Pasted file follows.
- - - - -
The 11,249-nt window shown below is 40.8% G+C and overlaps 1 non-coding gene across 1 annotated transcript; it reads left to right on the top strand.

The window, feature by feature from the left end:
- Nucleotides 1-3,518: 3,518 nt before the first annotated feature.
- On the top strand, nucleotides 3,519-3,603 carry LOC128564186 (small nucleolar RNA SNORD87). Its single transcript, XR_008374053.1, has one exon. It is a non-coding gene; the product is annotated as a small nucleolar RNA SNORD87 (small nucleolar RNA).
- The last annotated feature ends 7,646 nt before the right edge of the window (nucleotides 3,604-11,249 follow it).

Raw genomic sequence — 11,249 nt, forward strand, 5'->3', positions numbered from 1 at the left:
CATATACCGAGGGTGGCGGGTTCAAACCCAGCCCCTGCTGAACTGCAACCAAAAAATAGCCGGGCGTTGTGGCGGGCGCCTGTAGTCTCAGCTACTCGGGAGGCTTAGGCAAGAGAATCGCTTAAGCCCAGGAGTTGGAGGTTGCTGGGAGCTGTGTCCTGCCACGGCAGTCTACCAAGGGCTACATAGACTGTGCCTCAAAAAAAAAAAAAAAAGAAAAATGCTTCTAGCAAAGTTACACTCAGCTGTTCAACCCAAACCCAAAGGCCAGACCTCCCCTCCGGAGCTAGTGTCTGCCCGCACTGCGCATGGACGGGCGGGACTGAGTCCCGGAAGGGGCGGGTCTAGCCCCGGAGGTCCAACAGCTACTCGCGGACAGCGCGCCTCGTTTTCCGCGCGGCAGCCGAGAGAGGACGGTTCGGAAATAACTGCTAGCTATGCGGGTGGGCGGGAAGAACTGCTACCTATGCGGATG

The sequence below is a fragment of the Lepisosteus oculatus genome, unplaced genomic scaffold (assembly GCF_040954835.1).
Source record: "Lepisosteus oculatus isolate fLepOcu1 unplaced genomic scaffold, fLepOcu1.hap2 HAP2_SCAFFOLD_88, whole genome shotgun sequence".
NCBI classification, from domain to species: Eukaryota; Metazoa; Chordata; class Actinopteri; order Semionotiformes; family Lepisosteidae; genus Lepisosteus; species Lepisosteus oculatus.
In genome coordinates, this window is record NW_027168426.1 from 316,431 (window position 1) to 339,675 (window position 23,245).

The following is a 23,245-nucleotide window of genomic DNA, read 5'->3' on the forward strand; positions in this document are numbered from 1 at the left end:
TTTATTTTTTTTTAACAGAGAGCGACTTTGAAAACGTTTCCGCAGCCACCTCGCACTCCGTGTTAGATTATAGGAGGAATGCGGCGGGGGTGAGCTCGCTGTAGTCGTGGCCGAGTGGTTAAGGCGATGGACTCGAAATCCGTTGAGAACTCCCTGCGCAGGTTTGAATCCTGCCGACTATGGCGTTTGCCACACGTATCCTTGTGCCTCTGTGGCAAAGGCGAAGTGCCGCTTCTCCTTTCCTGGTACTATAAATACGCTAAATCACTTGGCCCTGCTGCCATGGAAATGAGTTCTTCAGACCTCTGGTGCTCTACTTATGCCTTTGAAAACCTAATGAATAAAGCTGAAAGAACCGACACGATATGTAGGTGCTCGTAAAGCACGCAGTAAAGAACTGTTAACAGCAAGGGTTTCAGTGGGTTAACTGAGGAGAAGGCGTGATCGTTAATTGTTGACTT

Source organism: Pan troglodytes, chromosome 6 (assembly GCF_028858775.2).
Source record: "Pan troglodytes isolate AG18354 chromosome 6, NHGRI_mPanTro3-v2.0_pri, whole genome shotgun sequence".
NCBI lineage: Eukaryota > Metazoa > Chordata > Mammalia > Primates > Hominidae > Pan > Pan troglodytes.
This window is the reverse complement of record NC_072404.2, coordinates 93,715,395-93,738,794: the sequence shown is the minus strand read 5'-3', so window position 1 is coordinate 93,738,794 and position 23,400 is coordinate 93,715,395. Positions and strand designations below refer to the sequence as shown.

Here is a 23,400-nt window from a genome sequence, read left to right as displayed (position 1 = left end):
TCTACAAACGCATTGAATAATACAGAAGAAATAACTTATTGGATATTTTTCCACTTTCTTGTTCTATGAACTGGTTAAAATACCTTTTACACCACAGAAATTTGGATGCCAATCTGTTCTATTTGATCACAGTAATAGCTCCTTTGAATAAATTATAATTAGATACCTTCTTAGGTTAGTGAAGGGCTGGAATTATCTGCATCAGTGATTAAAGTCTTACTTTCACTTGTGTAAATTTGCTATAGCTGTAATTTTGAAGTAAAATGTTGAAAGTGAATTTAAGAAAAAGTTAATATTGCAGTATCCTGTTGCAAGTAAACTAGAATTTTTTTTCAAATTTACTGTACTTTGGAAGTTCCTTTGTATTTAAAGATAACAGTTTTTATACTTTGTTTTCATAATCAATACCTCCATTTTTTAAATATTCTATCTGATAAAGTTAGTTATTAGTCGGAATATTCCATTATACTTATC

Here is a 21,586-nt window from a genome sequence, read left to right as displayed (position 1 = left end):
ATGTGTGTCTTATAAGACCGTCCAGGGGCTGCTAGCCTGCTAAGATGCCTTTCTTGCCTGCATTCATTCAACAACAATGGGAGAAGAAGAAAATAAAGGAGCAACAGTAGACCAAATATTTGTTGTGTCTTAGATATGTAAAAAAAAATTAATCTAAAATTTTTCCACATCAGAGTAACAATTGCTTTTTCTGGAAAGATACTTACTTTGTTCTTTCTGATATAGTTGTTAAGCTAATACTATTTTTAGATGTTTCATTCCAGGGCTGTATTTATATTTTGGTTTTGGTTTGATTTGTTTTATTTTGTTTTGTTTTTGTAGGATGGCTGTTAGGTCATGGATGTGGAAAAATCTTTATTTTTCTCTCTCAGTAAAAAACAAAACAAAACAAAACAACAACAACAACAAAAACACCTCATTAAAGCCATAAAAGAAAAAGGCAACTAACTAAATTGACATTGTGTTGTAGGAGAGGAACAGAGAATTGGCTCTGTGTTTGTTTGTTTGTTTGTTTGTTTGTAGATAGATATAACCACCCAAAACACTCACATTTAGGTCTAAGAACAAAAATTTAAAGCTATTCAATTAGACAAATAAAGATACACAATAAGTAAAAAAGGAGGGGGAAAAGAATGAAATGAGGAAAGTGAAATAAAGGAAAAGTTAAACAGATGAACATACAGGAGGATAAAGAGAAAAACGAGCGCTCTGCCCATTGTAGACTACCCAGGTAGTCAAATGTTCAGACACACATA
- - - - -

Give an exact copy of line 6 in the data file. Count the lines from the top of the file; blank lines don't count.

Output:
Raw genomic sequence — 11,249 nt, forward strand, 5'->3', positions numbered from 1 at the left: